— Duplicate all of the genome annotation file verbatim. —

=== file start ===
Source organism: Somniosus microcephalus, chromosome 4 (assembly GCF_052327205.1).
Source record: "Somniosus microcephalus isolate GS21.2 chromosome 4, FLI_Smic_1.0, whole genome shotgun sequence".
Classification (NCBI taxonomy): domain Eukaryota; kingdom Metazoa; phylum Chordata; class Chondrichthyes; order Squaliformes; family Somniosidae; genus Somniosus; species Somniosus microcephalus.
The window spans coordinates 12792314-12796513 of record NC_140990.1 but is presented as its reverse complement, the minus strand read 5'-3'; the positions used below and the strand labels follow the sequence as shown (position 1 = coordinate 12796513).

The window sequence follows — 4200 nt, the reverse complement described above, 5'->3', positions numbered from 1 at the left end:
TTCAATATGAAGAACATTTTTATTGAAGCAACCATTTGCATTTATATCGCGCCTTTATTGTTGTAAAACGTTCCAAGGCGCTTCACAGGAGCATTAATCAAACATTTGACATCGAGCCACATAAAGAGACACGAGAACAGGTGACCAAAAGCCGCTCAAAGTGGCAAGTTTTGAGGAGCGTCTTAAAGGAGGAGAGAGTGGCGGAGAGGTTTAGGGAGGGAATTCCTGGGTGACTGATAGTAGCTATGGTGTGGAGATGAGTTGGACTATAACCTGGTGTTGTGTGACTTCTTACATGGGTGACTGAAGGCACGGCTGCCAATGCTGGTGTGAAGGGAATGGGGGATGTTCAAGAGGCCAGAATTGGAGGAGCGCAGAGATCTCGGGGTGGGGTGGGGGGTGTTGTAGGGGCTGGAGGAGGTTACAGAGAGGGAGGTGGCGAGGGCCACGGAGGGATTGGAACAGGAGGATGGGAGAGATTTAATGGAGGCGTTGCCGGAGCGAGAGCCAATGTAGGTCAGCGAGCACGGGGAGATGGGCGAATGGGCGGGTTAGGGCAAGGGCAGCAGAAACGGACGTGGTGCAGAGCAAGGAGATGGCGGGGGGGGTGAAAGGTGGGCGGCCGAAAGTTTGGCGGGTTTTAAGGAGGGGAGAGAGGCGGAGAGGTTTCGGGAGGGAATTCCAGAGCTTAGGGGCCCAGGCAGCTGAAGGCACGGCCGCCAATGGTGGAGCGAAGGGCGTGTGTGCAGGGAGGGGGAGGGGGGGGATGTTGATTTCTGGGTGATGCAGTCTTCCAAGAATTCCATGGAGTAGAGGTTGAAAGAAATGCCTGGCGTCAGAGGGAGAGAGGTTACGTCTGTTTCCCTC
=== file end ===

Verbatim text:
Source organism: Somniosus microcephalus, chromosome 4 (assembly GCF_052327205.1).
Source record: "Somniosus microcephalus isolate GS21.2 chromosome 4, FLI_Smic_1.0, whole genome shotgun sequence".
Classification (NCBI taxonomy): domain Eukaryota; kingdom Metazoa; phylum Chordata; class Chondrichthyes; order Squaliformes; family Somniosidae; genus Somniosus; species Somniosus microcephalus.
The window spans coordinates 12792314-12796513 of record NC_140990.1 but is presented as its reverse complement, the minus strand read 5'-3'; the positions used below and the strand labels follow the sequence as shown (position 1 = coordinate 12796513).

The window sequence follows — 4200 nt, the reverse complement described above, 5'->3', positions numbered from 1 at the left end:
TTCAATATGAAGAACATTTTTATTGAAGCAACCATTTGCATTTATATCGCGCCTTTATTGTTGTAAAACGTTCCAAGGCGCTTCACAGGAGCATTAATCAAACATTTGACATCGAGCCACATAAAGAGACACGAGAACAGGTGACCAAAAGCCGCTCAAAGTGGCAAGTTTTGAGGAGCGTCTTAAAGGAGGAGAGAGTGGCGGAGAGGTTTAGGGAGGGAATTCCTGGGTGACTGATAGTAGCTATGGTGTGGAGATGAGTTGGACTATAACCTGGTGTTGTGTGACTTCTTACATGGGTGACTGAAGGCACGGCTGCCAATGCTGGTGTGAAGGGAATGGGGGATGTTCAAGAGGCCAGAATTGGAGGAGCGCAGAGATCTCGGGGTGGGGTGGGGGGTGTTGTAGGGGCTGGAGGAGGTTACAGAGAGGGAGGTGGCGAGGGCCACGGAGGGATTGGAACAGGAGGATGGGAGAGATTTAATGGAGGCGTTGCCGGAGCGAGAGCCAATGTAGGTCAGCGAGCACGGGGAGATGGGCGAATGGGCGGGTTAGGGCAAGGGCAGCAGAAACGGACGTGGTGCAGAGCAAGGAGATGGCGGGGGGGGTGAAAGGTGGGCGGCCGAAAGTTTGGCGGGTTTTAAGGAGGGGAGAGAGGCGGAGAGGTTTCGGGAGGGAATTCCAGAGCTTAGGGGCCCAGGCAGCTGAAGGCACGGCCGCCAATGGTGGAGCGAAGGGCGTGTGTGCAGGGAGGGGGAGGGGGGGGATGTTGATTTCTGGGTGATGCAGTCTTCCAAGAATTCCATGGAGTAGAGGTTGAAAGAAATGCCTGGCGTCAGAGGGAGAGAGGTTACGTCTGTTTCCCTC